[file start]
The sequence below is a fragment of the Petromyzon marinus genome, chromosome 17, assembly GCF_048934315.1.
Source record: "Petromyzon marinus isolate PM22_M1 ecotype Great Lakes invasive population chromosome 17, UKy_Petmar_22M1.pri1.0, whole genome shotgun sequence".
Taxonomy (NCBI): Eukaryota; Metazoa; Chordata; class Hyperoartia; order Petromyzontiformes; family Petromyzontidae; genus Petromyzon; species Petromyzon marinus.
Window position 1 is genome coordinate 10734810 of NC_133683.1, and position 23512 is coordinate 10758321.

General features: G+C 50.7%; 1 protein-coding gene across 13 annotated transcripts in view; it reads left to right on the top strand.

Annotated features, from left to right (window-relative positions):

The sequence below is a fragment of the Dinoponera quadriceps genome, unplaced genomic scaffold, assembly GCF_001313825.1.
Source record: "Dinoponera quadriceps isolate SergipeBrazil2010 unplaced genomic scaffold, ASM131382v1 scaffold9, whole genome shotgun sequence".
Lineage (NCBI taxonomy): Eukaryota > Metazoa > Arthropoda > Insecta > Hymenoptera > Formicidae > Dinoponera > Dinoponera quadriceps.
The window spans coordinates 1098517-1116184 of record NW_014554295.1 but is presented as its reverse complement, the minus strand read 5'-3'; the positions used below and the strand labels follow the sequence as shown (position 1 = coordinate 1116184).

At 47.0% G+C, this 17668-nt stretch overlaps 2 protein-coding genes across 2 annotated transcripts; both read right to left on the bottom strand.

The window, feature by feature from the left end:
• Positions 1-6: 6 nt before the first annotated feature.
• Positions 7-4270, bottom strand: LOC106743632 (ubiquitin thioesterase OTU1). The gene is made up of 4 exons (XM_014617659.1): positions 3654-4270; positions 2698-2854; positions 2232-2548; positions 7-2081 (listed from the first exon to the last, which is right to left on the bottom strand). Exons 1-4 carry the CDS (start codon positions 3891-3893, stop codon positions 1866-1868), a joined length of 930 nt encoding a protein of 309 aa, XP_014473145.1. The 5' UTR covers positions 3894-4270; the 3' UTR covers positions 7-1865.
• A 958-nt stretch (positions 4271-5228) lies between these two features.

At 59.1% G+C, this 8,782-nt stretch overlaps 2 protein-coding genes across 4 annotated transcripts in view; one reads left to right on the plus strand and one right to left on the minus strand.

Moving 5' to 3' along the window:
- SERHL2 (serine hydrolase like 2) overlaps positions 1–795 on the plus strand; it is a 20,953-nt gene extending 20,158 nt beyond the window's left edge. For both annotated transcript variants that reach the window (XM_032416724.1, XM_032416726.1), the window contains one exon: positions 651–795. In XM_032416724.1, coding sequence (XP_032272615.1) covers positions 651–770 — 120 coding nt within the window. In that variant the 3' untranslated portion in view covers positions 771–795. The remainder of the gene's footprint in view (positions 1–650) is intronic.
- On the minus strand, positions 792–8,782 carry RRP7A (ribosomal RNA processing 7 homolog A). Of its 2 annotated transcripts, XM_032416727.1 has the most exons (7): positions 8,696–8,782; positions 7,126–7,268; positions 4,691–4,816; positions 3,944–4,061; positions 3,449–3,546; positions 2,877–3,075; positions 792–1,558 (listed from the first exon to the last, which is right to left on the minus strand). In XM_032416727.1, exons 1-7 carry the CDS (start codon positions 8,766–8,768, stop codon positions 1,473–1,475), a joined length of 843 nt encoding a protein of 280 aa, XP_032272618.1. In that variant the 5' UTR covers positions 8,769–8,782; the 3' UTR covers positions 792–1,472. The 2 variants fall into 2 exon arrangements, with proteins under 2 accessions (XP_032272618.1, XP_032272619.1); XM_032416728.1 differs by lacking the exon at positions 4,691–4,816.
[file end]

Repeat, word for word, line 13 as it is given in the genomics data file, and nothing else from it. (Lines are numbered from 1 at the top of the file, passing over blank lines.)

• Positions 1-6: 6 nt before the first annotated feature.